John Wycliffe (c.1320s – 1384) was an Oxford professor and priest who produced the first hand-written English language Bible manuscripts in the 1380’s. The Pope, Martin V who was pope from 1417 to his death in 1431, was so infuriated by Wycliffe’s teachings and his translation of the Bible into English, that 44 years after John Wycliffe died, he ordered Wycliffe’s bones to be dug-up, crushed, and scattered in the local river.

How does one know how to best understand Biblical texts? It is not just a matter of personal opinion. I rely on up-to-date biblical commentaries and the research of respected biblical scholars: scholarly researchers who are well informed and trustworthy. There are a great many credible scholars today. Among Catholic scholars whom I like are my friends Raymond Collins and Frank Matera, and Luke Timothy Johnson. Among Anglican and Protestant scholars I have great respect for the Anglican scholar and bishop Nicholas Thomas Wright and the Protestant scholars Michael K. Gorman, Christopher W. Skinner, and Beverly Roberts Gaventa.

All theology is faith seeking understanding. It is a collaborative effort. We inform and support one another, and we journey together, grateful for credible, wise, and trustworthy guides. Our faith is something living, something dynamic, and something life-changing. 

  • Jack

PS    Next week a shorter reflection. About a burning issue.


  1. Dear Jack,
    Thank you for claifying the overwhelming sounding efforts to provide accurate and meaningful translations of the most important words of our faith. For you, a Biblical scholar, to admit that the complexity can be quite vexing only makes the rest of us less educated folk feel intimidated. I personally find reading the old testament challenging because of the obvious cultural differences and the sometimes most ungodly content. I vividly remember my seminary roommate and I reading aloud our required breviary passage about the tribes of Israel rejoicing and gloating about how God helped them defeat their enemies in battle. We burst into horrified laughter as we read how the Hebrews testified that “we dashed their children’s brains against the stones!” Needless to say, the message of our good and loving God can be muddled by some of the archaic texts. There will always be a battle between the literal versus interpretive translations. Thanks to all the Jack Dicks of our world to make sacred scripture meaningful for our times.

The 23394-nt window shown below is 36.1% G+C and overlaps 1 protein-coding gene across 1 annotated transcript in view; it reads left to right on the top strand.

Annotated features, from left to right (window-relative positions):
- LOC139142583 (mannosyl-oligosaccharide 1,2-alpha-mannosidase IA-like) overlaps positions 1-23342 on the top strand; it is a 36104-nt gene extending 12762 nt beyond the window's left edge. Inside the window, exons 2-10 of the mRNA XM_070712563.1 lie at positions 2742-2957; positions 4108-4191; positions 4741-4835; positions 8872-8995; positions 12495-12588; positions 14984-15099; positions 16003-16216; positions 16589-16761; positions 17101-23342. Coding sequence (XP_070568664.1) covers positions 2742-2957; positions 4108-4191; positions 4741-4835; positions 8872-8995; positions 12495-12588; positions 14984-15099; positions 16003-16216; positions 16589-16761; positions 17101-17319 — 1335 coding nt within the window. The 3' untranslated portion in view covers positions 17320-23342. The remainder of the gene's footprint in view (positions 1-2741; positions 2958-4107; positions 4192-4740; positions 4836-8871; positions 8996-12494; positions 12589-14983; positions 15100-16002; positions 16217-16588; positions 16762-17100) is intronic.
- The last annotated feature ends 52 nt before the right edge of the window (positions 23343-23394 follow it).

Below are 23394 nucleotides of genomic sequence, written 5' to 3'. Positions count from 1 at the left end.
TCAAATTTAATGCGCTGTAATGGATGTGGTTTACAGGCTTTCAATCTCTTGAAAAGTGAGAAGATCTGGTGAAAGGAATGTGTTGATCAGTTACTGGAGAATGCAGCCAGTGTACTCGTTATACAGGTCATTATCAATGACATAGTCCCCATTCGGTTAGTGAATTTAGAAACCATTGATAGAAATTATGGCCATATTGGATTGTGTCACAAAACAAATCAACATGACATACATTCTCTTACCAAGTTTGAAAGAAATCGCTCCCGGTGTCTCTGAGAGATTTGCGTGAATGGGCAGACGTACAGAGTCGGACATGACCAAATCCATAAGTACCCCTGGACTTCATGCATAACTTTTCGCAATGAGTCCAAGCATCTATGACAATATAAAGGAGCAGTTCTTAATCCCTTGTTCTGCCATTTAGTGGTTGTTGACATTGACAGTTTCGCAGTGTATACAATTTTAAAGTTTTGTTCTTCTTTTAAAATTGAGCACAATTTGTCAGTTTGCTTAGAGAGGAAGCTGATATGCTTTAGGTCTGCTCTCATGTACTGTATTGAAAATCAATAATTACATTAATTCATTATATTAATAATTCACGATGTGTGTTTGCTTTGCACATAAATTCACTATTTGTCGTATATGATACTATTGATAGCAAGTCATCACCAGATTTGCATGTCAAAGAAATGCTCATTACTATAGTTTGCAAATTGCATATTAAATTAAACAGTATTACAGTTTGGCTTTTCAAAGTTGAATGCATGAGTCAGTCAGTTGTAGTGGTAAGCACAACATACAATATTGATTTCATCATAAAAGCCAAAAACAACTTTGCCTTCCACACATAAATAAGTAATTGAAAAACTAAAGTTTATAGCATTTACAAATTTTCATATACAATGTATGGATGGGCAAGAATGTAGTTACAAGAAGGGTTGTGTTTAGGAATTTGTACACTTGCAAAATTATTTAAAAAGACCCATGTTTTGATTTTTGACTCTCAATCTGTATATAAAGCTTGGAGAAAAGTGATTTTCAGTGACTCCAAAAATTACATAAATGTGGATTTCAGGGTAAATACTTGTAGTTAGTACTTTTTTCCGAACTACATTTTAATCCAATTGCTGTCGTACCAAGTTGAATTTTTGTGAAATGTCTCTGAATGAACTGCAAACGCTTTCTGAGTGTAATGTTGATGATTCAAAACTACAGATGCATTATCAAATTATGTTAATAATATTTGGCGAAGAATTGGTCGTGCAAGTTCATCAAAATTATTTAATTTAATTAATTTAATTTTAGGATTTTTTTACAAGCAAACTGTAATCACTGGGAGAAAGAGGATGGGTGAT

Frank Skeltis

  2. Jack, I so much enjoyed this “class”. I have never been one to take the Bible literally but, rather lessons, especially the New Testament, which I always found to be for Christ believers. Simplified, the Old Testament was written to tell of our Creator, slanted toward a faith based on fear and retribution. The New Testament was Jesus coming to teach us that we got it wrong in the Old Testament and that he came to bring the New Covenant, which was that of Love. Love for our Creator and for one another. That our “neighbor” is not just the folks next door but, the entire world.
    Thanks for the thought-provoking text.

  3. Oops! Meant to say especially the Old Testament, which I thought of as the Jewish text and the New Testament for those who follow Christ. Kind of combined two different thoughts and, not very well. ☺️

  4. Wonderful and clear Jack!! It is hard enough understanding and interpreting some of Shakespeare’s words and phrases and they were only written down 500 years ago, and already in English… Goodness knows how people can believe that something written in an ancient language more than 2,500 years ago from what were themselves word of mouth stories handed down over many, many generations, then translated by people with differing cultural lenses of understanding hundreds of years later, can be taken as the ‘literal’ word of God. The more scholars like you research and teach, the more we can understand the depth and breadth and complexity of humanity’s ancient and enduring relationship with The Creator/Holy Spirit. Thanks again Jack.